Published on 7 Feb 2011 Sections ,

‘Tiger mothers’: the Chinese route to success?

What do the Chinese know about parenting that we don’t? And would their methods ever be acceptable over here? Katie Razzall meets the author of a controversial new book on “tiger mothers”.

What does she know? A mother and child in Beijing (Getty)

Just what is a tiger mother? Amy Chua’s a law professor at America’s Yale University and her book on the subject is making waves.

She’s been called “dangerous”, “outrageous”, even a “monster” for her descriptions of how she brought up her two daughters.

Her book “Battle Hymn of the Tiger Mother” describes – with exaggeration surely – fighting with a daughter for hours at the piano to ensure the child gets a piece of music right, rejecting birthday cards made for her by her girls because she doesn’t think they’ve put in enough effort, comparing one child negatively with the other, threatening to burn their toys.

It’s a far cry from traditional western methods of parenting and, at some points in the book, Ms Chua appears almost deranged. Her rules include: schoolwork always comes first, an A-minus is a bad grade, your children must be two years ahead of their classmates in maths, no playdates with friends, no school plays – and playing the violin or the piano is a must.

It’s a far cry from traditional western methods of parenting and, at some points in the book, Ms Chua appears almost deranged.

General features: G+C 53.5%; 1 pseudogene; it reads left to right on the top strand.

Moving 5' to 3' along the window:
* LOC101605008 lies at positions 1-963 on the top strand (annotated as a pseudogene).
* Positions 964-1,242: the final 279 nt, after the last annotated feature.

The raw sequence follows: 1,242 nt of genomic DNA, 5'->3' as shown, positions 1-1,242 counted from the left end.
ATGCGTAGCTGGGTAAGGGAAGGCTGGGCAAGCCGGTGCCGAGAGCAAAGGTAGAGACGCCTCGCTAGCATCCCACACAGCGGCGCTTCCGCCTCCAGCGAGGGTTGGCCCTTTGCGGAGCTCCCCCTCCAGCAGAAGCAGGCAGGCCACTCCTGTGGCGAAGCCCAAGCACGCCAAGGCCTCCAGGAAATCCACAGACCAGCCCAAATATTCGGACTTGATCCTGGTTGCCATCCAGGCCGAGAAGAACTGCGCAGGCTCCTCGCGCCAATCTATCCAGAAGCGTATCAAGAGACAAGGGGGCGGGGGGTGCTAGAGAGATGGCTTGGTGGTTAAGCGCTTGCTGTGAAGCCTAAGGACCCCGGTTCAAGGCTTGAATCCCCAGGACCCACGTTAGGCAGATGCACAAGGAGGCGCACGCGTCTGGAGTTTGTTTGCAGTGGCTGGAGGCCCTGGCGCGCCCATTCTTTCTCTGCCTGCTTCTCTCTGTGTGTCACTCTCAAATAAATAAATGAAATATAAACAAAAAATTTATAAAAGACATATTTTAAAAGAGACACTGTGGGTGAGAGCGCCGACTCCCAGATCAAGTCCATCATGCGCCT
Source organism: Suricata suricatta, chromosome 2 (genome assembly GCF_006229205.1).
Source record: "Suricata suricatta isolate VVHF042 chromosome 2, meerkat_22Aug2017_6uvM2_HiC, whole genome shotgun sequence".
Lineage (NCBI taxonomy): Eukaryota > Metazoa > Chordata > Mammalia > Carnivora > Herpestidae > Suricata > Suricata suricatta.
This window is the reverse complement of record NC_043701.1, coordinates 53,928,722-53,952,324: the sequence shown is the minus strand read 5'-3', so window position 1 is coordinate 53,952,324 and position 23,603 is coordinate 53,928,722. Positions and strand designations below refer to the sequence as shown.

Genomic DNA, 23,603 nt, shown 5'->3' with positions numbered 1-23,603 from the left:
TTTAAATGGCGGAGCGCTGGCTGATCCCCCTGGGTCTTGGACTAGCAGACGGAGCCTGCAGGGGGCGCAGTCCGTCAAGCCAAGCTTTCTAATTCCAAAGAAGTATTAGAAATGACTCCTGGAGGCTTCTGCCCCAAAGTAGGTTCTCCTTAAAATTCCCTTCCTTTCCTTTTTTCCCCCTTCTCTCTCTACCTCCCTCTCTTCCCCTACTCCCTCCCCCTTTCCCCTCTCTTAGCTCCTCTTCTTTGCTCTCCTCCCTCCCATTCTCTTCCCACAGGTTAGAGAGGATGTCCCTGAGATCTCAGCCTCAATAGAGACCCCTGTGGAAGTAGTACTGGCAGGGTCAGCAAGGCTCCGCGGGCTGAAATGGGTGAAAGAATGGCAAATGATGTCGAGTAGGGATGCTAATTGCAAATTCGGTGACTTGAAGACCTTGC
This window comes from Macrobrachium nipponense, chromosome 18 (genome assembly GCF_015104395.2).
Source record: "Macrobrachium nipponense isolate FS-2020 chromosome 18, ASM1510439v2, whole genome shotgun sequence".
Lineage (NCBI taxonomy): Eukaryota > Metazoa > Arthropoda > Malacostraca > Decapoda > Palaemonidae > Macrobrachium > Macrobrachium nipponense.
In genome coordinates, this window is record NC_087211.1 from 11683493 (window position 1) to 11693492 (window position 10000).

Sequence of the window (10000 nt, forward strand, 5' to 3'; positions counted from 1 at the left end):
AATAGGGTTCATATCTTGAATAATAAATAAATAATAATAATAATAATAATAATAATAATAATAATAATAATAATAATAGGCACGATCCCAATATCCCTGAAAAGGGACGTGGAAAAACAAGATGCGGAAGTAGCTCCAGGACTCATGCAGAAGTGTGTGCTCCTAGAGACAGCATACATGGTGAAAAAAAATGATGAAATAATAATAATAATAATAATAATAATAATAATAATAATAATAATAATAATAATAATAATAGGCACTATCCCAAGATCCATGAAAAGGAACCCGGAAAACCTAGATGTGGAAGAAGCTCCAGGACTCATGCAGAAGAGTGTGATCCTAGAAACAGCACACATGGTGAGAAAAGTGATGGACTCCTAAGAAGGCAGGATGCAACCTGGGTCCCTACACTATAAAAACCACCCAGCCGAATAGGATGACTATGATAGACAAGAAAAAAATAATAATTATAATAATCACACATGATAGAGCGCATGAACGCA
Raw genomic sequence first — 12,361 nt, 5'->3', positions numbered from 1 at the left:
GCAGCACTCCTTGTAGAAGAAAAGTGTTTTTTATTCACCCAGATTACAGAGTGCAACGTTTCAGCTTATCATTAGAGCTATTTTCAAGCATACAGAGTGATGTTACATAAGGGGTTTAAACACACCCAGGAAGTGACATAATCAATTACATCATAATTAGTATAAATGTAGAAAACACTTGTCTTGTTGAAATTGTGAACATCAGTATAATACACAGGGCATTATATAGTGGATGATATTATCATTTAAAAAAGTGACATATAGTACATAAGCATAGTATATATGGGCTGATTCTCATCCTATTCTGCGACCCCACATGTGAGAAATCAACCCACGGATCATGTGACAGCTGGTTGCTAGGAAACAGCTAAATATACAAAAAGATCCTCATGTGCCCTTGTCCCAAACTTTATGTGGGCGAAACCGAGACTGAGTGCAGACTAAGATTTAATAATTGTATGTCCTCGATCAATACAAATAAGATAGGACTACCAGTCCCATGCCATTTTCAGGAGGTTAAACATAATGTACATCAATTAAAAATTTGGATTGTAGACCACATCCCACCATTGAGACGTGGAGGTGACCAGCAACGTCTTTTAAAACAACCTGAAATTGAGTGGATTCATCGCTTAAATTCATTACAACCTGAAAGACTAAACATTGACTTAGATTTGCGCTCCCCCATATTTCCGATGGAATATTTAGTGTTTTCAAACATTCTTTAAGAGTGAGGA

In her first TV interview in Britain, Ms Chua told me the book’s a bit tongue-in-cheek, a “memoir” not a doctrine of parenting, but she stands by what she describes as the Chinese hard work ethic as a way of creating happy, successful children – at least in her case.

While she’s had huge amounts of flak for her theories, one thing can’t be refuted – the success of Chinese children in the education system.

In Britain, startling research shows that Chinese girls, for example, are out-performing all other ethnic groups at GCSE – 79 per cent getting 5 A-C Grades, compared with 58 per cent of white British girls. The comparison is even starker when it comes to pupils on free school meals – an indicator of poverty and usually seen as a driver of educational failure. 78 per cent of Chinese girls on free school meals got 5 A-Cs last year, compared with just 24 per cent of their white British counterparts.

So what is it about Chinese parenting that’s breeding high achievers? And how do Amy Chua’s theories play into that success?

She told me that if her daughter came back from school with 96/100 in a test, Chua would ask her what happened to the other 4 points. It’s about always knowing “you can do better” she told me.

Interestingly, in China, the natural habitat of the tiger mother, they’re moving away from traditional Chinese parenting. This emerging superpower knows it needs to breed innovators to create the high-end economy it wants to develop.

The fear is that the rote-learning and memorisation that’s been a key part of the education system actually stifles creativity. Don’t think, for a second, they’ll sacrifice success though – one Beijing mother we spoke to, who says she’s following more western parenting styles, still has incredibly high standards for her daughter…she wants her in the top 3 in class.

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